“There’s a lidar scanner on the right side, most likely to help scan your surrounding environment to help overlay 3D images in a realistic manner, but so far no cameras.”
– Science fiction author Tim Maughan, sardonically quoting Popular Mechanic’s “Everything We Know About Apple’s Smart Glasses”

Want to dig deeper into disciplinary interstices and entangled knowledge? Join an international community of artists, designers, cultural workers, and educators by becoming a HOLO Reader. You’ll receive the annual print edition and get full access to everything we publish online for a year.
“It’s not that the music they make will sound ‘more Western,’ but it is forced into an unnatural rigidity. The music stops being in tune with itself. A lot of the culture will be gone.”
Khyam Allami, multi-instrumentalist musician, researcher, and founder of Nawa Recordings, on the colonial legacy of MIDI-based music software and how Apotome and Leimma, two pieces of free software he introduced at CTM Festival, can help break the tuning hegemony
DOSSIER:
“We hit a wall: how can we pick a single theme with so many simultaneous urgencies? What’s the longevity of a timely research topic in light of mutating global crises and rapidly evolving tech?”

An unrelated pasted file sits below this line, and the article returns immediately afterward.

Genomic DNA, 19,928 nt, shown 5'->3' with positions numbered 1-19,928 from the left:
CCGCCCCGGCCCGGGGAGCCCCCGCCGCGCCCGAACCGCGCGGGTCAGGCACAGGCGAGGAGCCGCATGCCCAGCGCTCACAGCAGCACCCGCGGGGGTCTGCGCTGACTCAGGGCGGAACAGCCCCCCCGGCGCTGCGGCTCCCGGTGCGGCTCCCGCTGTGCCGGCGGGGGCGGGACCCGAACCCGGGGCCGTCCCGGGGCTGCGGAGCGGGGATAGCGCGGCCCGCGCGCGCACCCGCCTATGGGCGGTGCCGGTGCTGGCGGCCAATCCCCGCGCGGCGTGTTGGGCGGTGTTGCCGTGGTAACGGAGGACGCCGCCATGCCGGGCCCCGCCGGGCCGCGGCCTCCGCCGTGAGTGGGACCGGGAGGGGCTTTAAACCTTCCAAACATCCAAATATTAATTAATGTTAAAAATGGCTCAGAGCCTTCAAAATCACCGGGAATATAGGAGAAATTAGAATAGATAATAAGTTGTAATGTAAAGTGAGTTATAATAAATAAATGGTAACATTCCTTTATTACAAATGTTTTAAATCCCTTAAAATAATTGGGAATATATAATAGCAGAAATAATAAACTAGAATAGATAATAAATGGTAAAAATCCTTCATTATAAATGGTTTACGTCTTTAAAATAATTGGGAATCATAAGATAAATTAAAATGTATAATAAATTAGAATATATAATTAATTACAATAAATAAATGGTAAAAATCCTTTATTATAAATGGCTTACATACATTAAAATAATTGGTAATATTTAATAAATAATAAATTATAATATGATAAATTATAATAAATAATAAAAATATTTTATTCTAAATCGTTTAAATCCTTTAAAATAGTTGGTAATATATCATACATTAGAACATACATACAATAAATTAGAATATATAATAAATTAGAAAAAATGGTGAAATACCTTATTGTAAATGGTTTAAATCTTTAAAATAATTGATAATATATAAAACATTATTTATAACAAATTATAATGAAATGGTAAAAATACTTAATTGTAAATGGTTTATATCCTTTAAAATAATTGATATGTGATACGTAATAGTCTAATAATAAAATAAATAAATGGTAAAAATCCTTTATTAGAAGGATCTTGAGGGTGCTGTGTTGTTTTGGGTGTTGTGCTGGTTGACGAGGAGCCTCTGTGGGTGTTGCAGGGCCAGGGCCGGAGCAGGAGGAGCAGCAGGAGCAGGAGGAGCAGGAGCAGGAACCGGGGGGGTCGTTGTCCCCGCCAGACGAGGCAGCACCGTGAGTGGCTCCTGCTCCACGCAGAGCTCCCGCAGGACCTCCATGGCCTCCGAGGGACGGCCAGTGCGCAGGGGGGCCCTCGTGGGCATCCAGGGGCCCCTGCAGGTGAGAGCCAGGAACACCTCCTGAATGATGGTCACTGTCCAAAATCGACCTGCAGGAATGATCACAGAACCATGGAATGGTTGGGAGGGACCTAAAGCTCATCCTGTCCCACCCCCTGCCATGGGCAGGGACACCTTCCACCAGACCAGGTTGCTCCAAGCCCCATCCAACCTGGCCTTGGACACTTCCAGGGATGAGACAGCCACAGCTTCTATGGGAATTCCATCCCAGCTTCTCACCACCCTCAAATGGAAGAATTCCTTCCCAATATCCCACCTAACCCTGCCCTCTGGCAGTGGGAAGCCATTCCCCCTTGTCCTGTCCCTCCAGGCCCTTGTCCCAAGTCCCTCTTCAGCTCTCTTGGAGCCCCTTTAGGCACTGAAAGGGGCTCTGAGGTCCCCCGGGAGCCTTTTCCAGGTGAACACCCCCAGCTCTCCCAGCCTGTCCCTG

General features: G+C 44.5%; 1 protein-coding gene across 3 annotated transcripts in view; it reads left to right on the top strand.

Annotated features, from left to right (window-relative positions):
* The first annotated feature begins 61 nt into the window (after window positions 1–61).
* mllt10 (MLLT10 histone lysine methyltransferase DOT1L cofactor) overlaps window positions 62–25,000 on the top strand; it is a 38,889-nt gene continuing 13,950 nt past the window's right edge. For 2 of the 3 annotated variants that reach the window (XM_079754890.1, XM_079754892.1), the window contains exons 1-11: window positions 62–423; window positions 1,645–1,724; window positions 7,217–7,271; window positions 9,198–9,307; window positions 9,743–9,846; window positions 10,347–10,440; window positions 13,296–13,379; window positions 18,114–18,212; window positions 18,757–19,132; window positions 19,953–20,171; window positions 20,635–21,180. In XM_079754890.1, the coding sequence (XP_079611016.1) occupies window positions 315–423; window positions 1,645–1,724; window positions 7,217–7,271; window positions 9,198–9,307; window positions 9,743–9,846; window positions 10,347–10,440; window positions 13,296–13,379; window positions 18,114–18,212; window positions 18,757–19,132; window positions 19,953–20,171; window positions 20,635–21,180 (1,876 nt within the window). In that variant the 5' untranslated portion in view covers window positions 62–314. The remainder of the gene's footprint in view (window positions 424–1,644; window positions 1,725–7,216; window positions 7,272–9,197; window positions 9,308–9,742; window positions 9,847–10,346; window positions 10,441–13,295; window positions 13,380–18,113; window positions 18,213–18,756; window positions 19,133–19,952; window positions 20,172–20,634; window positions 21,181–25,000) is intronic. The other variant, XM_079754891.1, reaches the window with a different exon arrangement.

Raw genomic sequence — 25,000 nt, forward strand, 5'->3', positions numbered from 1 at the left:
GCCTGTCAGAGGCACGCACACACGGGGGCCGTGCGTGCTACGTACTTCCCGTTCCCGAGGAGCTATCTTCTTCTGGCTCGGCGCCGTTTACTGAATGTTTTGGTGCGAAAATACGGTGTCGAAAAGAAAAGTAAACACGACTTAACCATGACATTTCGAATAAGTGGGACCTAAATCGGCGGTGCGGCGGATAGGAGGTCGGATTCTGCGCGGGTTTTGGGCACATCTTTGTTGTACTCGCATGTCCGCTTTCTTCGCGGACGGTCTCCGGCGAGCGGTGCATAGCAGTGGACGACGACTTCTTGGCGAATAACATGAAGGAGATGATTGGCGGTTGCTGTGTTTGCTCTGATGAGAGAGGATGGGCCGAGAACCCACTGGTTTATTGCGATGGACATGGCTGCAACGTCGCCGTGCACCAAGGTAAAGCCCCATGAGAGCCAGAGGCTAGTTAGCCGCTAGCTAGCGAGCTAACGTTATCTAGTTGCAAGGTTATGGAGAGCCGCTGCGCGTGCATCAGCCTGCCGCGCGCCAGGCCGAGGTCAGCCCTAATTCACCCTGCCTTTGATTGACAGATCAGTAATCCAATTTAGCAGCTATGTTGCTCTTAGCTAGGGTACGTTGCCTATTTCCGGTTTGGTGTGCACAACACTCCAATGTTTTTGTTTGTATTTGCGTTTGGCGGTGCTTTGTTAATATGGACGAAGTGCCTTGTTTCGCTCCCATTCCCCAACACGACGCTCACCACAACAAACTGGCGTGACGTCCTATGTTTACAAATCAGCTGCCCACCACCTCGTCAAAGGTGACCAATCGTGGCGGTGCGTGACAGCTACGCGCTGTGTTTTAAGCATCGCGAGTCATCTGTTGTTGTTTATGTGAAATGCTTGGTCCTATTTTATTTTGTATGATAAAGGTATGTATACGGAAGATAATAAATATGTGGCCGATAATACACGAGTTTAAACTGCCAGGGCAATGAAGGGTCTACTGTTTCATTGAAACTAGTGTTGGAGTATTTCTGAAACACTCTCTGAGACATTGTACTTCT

– Team HOLO, on the vexing questions surrounding the next print edition and how, eventually, a new research method was forged

Co-curated by Sean Sandusky and Dana Snow for Toronto’s InterAccess, “QUEERSPHERE” is an online exhibition inspired by Queer and Trans social media communities in the 2000s. A site where “imaginations, social groups, and worldbuilding are allowed to flourish outside of the pressures of corporatization and flat representation,” the show nostalgically evokes pre-NSFW content ban Tumblr and other platforms. Featured artists include Keiko Hart, Maxwell Lander, and Lucas LaRochelle (image: LaRochelle’s QT.Bot).

ENCOUNTER:
“So many people are afraid of science in the art world because it is more creative and innovative. There are far more new ideas in New Scientist than in frieze.”
Brighton-based artist duo Ruth Jarman and Joe Gerhardt, on the deep chasms between disciplines
ENCOUNTER:
Ruth Jarman and Joe Gerhardt use scientific data as material, dialing into and amping up the noise in natural systems to conjure abstract animations and visceral embodied experiences.
Q
“We have been told there would still be access to Double Negative, but the power of the place would be lost forever.”
– Lisa Childs, founder of Save Our Mesa, on how a solar power plant currently in the works near Overton, Nevada, could occlude views surrounding Michael Heizer’s iconic 1969 Land art work. Once finished, the plant will occupy some 9,000 acres atop the nearby Mormon Mesa.

The link between new media art and knowledge work was writ large in Xerox Art. Kate Eichhorn’s 2016 book Adjusted Margin parsed the role the photocopier played in the 1970-90s NYC Art scene in meticulous detail. An excerpt published in the MIT Press Reader introduces the convergence of technological, economic, and aesthetic forces that shaped this under-documented niche genre (image: a page from David Wojnarowicz’s 1988 zine In the Shadow of Forward Motion).